Age: 45 years old
Interviewed in: Izmir, Turkey
Date: September 22, 2015
Name changed due to request for anonymity
I arrived to Turkey last month after several attempts to leave Syria. We tried first to cross from Aleppo [Ezez] and the Turkish police shot at us. Owe were able to cross on the third attempt. We made it.
Why did you leave? How was your last month in Syria?
Two years ago, I left el Mukeyem, Yarmouk [the Palestinian area in Damascus] to live in Jaramana, to live with my brother. Yarmouk has been under siege for the past two years. Nothing can come in: food, medical supplies, nothing. The people there are forced to buy basic goods from nearby cities, at inflated prizes. The NGOs that pretend to be working for Yarmouk are not doing anything. Even if they were able to supply them with materials, that would not be enough. There is no water, no electricity, and no medicine. Some people are able to live there, about 5000 people. This is what's left from the 250,000 people who once lived there.
For those families who stayed inside, we can say that half of the family members are living outside of Yarmouk. The families are divided now. For example, my wife left me to live with her parents, and I have a daughter in Sweden, and a daughter in Lebanon. So the past three years I spent them by myself. In the end I moved in with my brother and his family.
What is the situation like in Jaramana? Did you have any trouble crossing the checkpoints since you have the word Palestinian in your ID?
Other people did get stopped, but for me because I'm older, it was rare. In terms of other things, like the electricity for example, it comes three hours a day and the Internet is really bad. The people there are not stable, they know that the situation, even if there is no bombing in their area, it is not safe. No one is happy in Syria. One of the main reasons for people's unhappiness and uncertainty is the prices. Groceries for example have increased six-fold since 2011. One kilo of tomatoes was 20 liras, now its 120 liras. The chicken was 250, and now its 1700. The income is still the same. Can you imagine that some families are only able to eat meat once a month? Their main meals consist of potatoes and burgul. For rent, you could rent a house in Jaramana for 6000 lira, now its 50,000.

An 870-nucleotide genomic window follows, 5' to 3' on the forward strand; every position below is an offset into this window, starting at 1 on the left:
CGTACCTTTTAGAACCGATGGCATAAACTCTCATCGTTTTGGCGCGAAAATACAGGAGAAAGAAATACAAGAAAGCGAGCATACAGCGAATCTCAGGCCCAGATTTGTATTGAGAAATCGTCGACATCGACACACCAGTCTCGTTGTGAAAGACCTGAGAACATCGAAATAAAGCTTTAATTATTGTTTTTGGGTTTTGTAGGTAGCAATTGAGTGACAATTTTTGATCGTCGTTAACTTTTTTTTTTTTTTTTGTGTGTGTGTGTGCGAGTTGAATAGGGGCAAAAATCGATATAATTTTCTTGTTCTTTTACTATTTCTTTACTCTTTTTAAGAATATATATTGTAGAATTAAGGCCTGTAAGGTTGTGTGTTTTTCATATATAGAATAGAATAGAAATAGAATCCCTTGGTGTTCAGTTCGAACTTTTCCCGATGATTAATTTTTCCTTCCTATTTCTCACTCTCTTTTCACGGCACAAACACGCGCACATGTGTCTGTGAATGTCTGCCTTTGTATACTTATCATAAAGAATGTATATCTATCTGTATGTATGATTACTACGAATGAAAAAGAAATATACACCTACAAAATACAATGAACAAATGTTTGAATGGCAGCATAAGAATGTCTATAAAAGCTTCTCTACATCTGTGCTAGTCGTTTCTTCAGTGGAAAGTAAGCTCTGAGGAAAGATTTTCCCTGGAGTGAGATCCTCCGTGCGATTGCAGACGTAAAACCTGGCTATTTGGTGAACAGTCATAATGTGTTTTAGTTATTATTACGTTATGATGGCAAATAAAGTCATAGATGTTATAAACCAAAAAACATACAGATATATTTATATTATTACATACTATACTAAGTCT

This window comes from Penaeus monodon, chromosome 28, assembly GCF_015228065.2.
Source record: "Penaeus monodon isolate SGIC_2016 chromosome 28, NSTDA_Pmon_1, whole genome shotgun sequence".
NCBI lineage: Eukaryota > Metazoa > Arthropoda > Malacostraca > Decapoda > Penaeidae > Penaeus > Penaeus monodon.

Can you tell me more about your own life?
It doesn't matter. I don't want to go into details about my own life.
Why did you decide to go to Europe?
My family book [a small genealogical book from the government issued to Palestinians called the white book], my passport, and my ID.
I seriously reached this point where I felt I couldn't breathe anymore, I just wanted to leave.
Do you have grandchildren?
My daughter just got married in Lebanon and she doesn't have children yet. I'm only 45, I'm not that old.
If your daughter had a child, what are you going to tell her about Syria?
What will you remember about Syria after 10 years?
I'm only a Palestinian who lived in Syria, and I adore Syria. I adore Old Damascus. I love Yarmouk. I love everything about Damascus, especially the Old Town. I love the land and I love the people, even the water. Period. And I'm leaving to Europe not because I love Europe. Period.
What would have to change in Syria in order to go back?
I wish Syria would go back to how it was in 2009.
What are you going to miss the most about Damascus? Is there any image in your mind you remembered as you crossed to Turkey?
The shore in Latakia. The sea. And the old streets of Damascus. Damascus in general. Yarmouk. My mom died in Yarmouk and I wasn't able to go and see her. And my brother after four months also died in Yarmouk and I couldn't go and see him. My sister, my sister's husband, and her children are still in Yarmouk, and she's not able to go and see them.
If you were able to change anything before 2011, what would you change? Do you regret anything you didn't do in Damascus?
I don't regret anything. I'm leaving this country and I know that I did my best. My job for example, I know that I gave my best. That's why I'm leaving and I'm not going to turn back.